Slow wave activity during sleep: Functional and therapeutic implications

Robert W. Greene, Marcos G. Frank

Research output: Contribution to journalReview articlepeer-review

39 Scopus citations


Electroencephalographic slow-wave activity (EEG SWA) is an electrophysiological signature of slow (0.5 to 4.0 Hz), synchronized, oscillatory neocortical activity. In healthy individuals, EEG SWA is maximally expressed during non-rapid-eye-movement (non-REM) sleep, and intensifies as a function of prior wake duration. Many of the cellular and network mechanisms generating EEG SWA have been identified, but a number of questions remain unanswered. For example, although EEG SWA is a marker of sleep need, its precise relationship with sleep homeostasis and its roles in the brain are unknown. In this review, the authors discuss their current understanding of the neural mechanisms and possible functions of EEG SWA.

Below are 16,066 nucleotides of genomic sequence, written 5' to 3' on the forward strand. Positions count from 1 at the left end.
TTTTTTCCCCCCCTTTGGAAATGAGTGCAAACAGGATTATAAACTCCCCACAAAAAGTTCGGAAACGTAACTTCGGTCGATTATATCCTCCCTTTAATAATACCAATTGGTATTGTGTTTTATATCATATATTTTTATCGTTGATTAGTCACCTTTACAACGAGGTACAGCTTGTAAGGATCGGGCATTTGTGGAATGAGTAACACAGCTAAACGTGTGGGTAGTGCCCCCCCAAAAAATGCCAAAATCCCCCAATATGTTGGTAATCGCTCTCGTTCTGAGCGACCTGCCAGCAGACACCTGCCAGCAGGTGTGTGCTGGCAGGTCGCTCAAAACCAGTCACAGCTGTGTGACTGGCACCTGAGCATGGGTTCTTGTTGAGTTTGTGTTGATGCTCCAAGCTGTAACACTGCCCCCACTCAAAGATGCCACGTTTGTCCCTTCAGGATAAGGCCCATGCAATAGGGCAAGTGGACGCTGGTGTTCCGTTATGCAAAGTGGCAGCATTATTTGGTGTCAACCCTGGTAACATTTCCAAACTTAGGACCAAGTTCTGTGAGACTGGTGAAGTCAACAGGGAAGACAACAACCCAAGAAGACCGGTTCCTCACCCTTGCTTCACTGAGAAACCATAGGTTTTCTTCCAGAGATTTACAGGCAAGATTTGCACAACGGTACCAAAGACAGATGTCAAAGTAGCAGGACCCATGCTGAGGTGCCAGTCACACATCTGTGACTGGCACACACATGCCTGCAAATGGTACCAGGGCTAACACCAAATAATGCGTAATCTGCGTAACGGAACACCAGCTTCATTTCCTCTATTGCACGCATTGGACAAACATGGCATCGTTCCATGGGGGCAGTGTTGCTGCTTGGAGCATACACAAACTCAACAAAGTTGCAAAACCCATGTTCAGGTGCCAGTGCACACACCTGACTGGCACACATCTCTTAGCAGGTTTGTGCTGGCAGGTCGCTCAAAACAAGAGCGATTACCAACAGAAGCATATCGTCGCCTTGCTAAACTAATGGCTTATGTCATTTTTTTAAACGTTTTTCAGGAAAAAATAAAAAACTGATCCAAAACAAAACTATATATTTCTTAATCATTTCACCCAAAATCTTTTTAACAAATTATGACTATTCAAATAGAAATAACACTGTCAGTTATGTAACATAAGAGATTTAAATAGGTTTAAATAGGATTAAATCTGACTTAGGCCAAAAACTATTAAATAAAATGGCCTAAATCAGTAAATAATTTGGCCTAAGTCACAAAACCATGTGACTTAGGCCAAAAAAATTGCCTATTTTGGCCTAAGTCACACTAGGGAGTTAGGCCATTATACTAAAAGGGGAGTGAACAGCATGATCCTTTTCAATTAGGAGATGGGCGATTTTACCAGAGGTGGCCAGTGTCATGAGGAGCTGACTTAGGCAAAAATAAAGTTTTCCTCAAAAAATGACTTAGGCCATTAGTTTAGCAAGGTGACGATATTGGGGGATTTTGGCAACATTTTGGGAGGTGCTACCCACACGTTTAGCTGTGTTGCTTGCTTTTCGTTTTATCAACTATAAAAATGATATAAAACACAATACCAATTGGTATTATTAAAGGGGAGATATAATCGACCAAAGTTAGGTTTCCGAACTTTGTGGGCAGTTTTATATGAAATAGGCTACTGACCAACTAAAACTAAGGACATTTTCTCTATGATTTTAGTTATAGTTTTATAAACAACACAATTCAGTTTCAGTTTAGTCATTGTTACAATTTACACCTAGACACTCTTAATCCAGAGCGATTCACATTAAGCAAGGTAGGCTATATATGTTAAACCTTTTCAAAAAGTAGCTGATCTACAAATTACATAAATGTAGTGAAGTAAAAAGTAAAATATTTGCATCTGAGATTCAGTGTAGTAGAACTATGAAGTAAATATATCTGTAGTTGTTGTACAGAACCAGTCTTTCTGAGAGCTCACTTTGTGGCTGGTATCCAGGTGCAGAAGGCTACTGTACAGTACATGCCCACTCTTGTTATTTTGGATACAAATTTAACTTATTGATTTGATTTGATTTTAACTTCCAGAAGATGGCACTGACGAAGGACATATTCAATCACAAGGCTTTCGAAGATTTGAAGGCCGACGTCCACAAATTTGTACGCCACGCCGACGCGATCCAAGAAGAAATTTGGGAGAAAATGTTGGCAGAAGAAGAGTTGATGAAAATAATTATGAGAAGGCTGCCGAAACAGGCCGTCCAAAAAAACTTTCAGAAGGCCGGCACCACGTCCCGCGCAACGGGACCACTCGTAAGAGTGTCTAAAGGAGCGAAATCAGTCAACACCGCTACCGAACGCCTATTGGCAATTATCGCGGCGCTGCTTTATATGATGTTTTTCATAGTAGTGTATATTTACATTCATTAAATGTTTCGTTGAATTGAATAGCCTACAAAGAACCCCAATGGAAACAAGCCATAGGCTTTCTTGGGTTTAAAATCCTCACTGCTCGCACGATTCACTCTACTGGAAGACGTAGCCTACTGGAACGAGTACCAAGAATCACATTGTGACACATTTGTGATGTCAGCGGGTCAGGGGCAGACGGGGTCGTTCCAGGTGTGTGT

Original languageEnglish (US)
Pages (from-to)618-633
Number of pages16
Issue number6
StatePublished - Dec 2010


  • adenosine
  • delta waves
  • slow wave activity
  • slow wave sleep

ASJC Scopus subject areas

  • Neuroscience(all)
  • Clinical Neurology


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